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Frank Tigani On November - 19 - 2010

The Declining Fortunes of the Azzurri

Traditionally Italy have always fared poorly in friendly matches. The Italian mentality is such that only in important matches do the players really put in the required effort. Clearly, this is not a real problem, after all when measuring a nations’ football success in terms of World Cup triumphs, Italy is second only to Brazil.

It is hard to imagine that in 2006, just four years ago, the Azzurri marched to victory in Berlin. Since this incredible but unexpected achievement, La Nazionale have been in sharp decline. Their pitifully dismal showing in South Africa made their European championship performance in 2008 seem like a success and they only made the quarter finals.

To date, Italy have only managed two wins in 2010, both coming against modest Estonia and whipping boys Faroe Islands. In this time, the Azzurri have succumbed to Ivory Coast, Slovakia and Mexico whilst having failed to beat the likes of New Zealand, Paraguay, Switzerland, Cameroon and Northern Ireland. It has been a bleak period indeed.

Against Romania on Wednesday night there was little evidence that the Azzurri are about to turn a leaf. Instead, it was another uninspiring and discouraging performance.

The Italian’s play lacked pace, a characteristic derived from the Serie A no doubt. There were also a number of simple technical mistakes including misplaced passes and heavy touches. It is disbelieving that this would even pass as a thought but perhaps there is even a lack of technical quality with some of the Italian players.

After watching the France and England game, along with the Portuguese thumping of Spain and of course the pick of the bunch, Argentina and Brazil, one is left with the impression that there is a real gap between the Italian team and the national teams aforementioned.

France and Portugal were particularly impressive. Their play was fluid, quick and of a high technical quality. The same can be said of both Brazil and Argentina whose quality seldom is ever in doubt and is especially always on show when they take to the same field.

It leaves one begging the question – just how far have the Azzurri regressed? Are there such grave factors underlying the dismal period the Azzurri are experiencing such as the players not being good enough?

In defence of the Azzurri, it was only just a friendly match and like mentioned earlier the Italians tend to put little effort in such matches of limited importance.

In addition, it was a friendly match that Coach Cesare Prandelli used to experiment with new personnel. No less than four players were given their debut against the Romanians.

Of the players that debuted, only Andrea Ranocchia and Federico Balzaretti can be content with their competent but not great showings. As for Andrea Diamanti and Christian Ledesma, the less said the better. The two were awful and would have done little to convince Prandelli.

The Azzurri did improve when changes were made, in particular when Ledesma and Diamanti came off for Andrea Pirlo and Daniele De Rossi.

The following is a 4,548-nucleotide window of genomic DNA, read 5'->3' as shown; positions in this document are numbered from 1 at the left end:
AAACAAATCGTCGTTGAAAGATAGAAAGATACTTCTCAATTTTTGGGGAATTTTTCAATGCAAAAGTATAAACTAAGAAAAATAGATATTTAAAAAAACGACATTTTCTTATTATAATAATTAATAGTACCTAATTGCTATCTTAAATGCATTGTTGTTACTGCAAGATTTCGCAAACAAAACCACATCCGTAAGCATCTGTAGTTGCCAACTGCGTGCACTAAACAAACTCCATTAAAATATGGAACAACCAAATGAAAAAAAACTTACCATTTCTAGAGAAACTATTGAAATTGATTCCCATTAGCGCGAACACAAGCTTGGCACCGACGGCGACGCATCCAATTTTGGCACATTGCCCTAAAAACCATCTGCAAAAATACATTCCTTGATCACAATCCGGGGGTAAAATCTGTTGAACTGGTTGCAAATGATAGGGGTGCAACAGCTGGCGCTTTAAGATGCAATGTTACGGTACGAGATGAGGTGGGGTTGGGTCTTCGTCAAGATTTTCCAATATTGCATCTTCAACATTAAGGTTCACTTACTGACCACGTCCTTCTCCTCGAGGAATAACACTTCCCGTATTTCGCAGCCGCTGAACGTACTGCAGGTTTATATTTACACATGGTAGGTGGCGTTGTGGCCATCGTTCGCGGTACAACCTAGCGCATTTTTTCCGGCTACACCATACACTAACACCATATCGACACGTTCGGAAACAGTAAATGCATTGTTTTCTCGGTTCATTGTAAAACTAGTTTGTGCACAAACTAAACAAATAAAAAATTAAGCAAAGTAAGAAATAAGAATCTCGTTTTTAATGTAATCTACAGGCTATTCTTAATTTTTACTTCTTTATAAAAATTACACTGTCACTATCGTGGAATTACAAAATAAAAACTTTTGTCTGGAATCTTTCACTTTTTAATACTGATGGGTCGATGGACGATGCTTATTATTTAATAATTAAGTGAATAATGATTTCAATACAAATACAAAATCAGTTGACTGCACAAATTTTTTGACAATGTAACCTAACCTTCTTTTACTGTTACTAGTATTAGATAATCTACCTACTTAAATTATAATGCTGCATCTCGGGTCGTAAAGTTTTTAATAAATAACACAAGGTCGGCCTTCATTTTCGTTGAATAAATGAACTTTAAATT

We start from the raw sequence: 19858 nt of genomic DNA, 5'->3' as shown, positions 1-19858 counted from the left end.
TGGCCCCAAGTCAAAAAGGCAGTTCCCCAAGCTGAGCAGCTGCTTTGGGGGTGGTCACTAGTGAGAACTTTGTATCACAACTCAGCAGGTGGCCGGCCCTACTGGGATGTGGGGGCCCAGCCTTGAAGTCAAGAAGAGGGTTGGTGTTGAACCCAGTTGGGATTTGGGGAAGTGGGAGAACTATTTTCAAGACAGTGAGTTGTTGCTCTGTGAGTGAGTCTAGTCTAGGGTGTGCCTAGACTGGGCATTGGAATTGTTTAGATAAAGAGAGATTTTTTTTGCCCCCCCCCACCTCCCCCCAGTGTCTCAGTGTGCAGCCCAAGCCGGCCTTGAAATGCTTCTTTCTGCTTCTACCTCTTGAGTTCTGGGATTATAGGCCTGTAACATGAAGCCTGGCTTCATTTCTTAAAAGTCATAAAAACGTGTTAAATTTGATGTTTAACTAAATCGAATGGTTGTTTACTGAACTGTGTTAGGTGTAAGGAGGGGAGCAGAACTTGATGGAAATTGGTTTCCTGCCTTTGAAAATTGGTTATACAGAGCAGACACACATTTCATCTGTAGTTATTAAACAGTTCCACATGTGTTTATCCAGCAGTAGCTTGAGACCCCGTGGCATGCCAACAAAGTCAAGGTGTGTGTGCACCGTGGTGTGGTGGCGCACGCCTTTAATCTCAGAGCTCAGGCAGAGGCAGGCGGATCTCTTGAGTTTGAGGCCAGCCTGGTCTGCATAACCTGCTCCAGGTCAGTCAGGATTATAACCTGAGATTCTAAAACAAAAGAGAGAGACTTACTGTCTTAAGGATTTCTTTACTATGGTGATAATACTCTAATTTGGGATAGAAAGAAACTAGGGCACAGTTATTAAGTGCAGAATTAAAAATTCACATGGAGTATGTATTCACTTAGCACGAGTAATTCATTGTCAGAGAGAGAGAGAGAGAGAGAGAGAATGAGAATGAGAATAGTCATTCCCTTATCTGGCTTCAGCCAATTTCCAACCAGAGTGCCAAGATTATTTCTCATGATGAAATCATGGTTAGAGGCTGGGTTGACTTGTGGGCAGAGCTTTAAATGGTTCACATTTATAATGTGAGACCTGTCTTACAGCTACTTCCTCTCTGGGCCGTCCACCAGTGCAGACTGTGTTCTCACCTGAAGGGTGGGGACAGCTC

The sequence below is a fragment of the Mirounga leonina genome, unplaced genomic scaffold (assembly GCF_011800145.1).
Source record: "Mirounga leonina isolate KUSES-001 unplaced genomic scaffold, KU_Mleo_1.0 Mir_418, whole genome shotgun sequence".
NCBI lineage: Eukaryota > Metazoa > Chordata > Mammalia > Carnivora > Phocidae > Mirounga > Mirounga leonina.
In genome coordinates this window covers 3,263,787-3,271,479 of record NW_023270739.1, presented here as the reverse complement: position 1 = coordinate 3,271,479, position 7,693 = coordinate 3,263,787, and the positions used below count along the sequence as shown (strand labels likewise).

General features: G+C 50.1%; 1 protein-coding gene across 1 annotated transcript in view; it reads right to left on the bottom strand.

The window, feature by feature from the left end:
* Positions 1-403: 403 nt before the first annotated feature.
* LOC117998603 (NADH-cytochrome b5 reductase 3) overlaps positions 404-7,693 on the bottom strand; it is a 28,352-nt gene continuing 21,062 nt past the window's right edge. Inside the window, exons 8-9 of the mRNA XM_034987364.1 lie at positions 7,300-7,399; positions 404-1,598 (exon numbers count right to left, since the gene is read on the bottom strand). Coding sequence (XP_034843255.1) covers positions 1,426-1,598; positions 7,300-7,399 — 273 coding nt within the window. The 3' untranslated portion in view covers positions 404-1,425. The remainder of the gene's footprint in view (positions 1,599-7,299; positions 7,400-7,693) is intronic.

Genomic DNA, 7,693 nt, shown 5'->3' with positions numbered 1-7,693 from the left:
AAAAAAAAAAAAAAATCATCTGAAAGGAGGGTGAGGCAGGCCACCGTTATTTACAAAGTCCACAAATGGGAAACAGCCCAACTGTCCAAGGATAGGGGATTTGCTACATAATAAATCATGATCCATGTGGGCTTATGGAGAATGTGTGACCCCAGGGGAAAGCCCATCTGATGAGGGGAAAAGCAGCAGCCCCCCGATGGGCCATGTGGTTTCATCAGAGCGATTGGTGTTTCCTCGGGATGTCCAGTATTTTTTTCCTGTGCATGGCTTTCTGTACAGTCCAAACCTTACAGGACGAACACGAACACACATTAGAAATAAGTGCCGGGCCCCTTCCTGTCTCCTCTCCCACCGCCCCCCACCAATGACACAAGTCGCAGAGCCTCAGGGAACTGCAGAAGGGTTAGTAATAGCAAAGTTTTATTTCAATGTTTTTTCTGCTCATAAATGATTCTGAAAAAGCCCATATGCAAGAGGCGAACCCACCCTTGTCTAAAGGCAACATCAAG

But even after changes were made when several more recognisable Azzurri members took to the field, the Azzurri still struggled to break down a modest Romanian side. Indeed, in the end the Italians only found the equaliser through what was a messy goal that eventually went down as an own goal.

For the past year, the sight of the Azzurri struggling to break down modest sides has become a sight all too familiar for Italian fans. In the world cup, Italy struggled to create opportunities against New Zealand, needing a penalty to even the tie. The same occurred against Slovakia when down by a goal and needing to win the Italians were unable to unlock even a Slovakian defence.

The same occurred against Cameroon before the world cup and most recently against Northern Ireland.

There is something terribly wrong with the current Italian national team and it cannot be down to just the wrong tactics, the players must be part of the problem.

Quite simply, they may just not be good enough. Sure, the likes of Daniele De Rossi, Andrea Pirlo, Alberto Aquilani, Davide Santon, Leonardo Bonucci, Stefano Mauri, just to name a few, turn out for top Italian sides like AC Milan, Inter, Juventus and Lazio on a regular basis. Yet this does not mean much. Certainly in Italy these teams are competitive but on the European stage they have all struggled particularly this season including reigning European champions Inter.

It may all come down to the modest standard of Serie A. Once the best league in the world boasting the best players, Italy’s top division has been ravaged by scandal, corruption and infighting that have seen it decline in recent years.

Now, not only has Italian football declined at club level, but this decline is also greatly affecting the fortunes of the national team.

Cesare Prandelli has a monumental task on his hands. To rejuvenate a national side that has great expectations amongst its fans with a group of players that is perhaps the weakest in living memory thanks in no small part to the now modest standard of the Italian game.

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